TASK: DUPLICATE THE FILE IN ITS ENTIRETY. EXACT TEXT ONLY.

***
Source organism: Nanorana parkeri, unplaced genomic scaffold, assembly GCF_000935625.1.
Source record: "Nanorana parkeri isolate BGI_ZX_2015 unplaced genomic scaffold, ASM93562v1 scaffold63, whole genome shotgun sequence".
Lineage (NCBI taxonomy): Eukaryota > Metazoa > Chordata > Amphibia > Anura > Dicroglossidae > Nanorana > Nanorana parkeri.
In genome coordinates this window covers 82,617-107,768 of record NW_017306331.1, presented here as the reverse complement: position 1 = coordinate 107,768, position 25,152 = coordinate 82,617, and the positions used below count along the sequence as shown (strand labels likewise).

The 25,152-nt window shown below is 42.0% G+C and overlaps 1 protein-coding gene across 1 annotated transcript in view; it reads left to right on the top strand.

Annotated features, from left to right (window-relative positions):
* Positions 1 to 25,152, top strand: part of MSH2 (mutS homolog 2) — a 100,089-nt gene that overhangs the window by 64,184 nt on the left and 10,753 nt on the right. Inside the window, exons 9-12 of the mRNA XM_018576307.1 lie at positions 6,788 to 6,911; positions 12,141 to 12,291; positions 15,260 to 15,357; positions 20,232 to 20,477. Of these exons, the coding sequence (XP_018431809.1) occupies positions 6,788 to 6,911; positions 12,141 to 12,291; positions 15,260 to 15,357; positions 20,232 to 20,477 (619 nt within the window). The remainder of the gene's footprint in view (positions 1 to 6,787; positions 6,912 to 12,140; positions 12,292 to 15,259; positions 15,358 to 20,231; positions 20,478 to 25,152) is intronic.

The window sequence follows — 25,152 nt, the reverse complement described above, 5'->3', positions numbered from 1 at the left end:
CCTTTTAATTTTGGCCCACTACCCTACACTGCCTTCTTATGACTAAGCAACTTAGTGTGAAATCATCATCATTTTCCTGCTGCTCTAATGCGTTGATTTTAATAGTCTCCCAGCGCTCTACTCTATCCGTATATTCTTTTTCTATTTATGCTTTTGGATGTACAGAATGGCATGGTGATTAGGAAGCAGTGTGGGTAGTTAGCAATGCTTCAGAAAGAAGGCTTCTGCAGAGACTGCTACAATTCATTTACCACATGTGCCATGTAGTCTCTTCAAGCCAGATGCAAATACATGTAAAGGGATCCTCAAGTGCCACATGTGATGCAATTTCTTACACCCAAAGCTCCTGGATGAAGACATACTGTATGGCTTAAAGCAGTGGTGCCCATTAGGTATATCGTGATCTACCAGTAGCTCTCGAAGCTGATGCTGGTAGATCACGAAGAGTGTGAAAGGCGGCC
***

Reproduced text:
Source organism: Nanorana parkeri, unplaced genomic scaffold, assembly GCF_000935625.1.
Source record: "Nanorana parkeri isolate BGI_ZX_2015 unplaced genomic scaffold, ASM93562v1 scaffold63, whole genome shotgun sequence".
Lineage (NCBI taxonomy): Eukaryota > Metazoa > Chordata > Amphibia > Anura > Dicroglossidae > Nanorana > Nanorana parkeri.
In genome coordinates this window covers 82,617-107,768 of record NW_017306331.1, presented here as the reverse complement: position 1 = coordinate 107,768, position 25,152 = coordinate 82,617, and the positions used below count along the sequence as shown (strand labels likewise).

The 25,152-nt window shown below is 42.0% G+C and overlaps 1 protein-coding gene across 1 annotated transcript in view; it reads left to right on the top strand.

Annotated features, from left to right (window-relative positions):
* Positions 1 to 25,152, top strand: part of MSH2 (mutS homolog 2) — a 100,089-nt gene that overhangs the window by 64,184 nt on the left and 10,753 nt on the right. Inside the window, exons 9-12 of the mRNA XM_018576307.1 lie at positions 6,788 to 6,911; positions 12,141 to 12,291; positions 15,260 to 15,357; positions 20,232 to 20,477. Of these exons, the coding sequence (XP_018431809.1) occupies positions 6,788 to 6,911; positions 12,141 to 12,291; positions 15,260 to 15,357; positions 20,232 to 20,477 (619 nt within the window). The remainder of the gene's footprint in view (positions 1 to 6,787; positions 6,912 to 12,140; positions 12,292 to 15,259; positions 15,358 to 20,231; positions 20,478 to 25,152) is intronic.

The window sequence follows — 25,152 nt, the reverse complement described above, 5'->3', positions numbered from 1 at the left end:
CCTTTTAATTTTGGCCCACTACCCTACACTGCCTTCTTATGACTAAGCAACTTAGTGTGAAATCATCATCATTTTCCTGCTGCTCTAATGCGTTGATTTTAATAGTCTCCCAGCGCTCTACTCTATCCGTATATTCTTTTTCTATTTATGCTTTTGGATGTACAGAATGGCATGGTGATTAGGAAGCAGTGTGGGTAGTTAGCAATGCTTCAGAAAGAAGGCTTCTGCAGAGACTGCTACAATTCATTTACCACATGTGCCATGTAGTCTCTTCAAGCCAGATGCAAATACATGTAAAGGGATCCTCAAGTGCCACATGTGATGCAATTTCTTACACCCAAAGCTCCTGGATGAAGACATACTGTATGGCTTAAAGCAGTGGTGCCCATTAGGTATATCGTGATCTACCAGTAGCTCTCGAAGCTGATGCTGGTAGATCACGAAGAGTGTGAAAGGCGGCC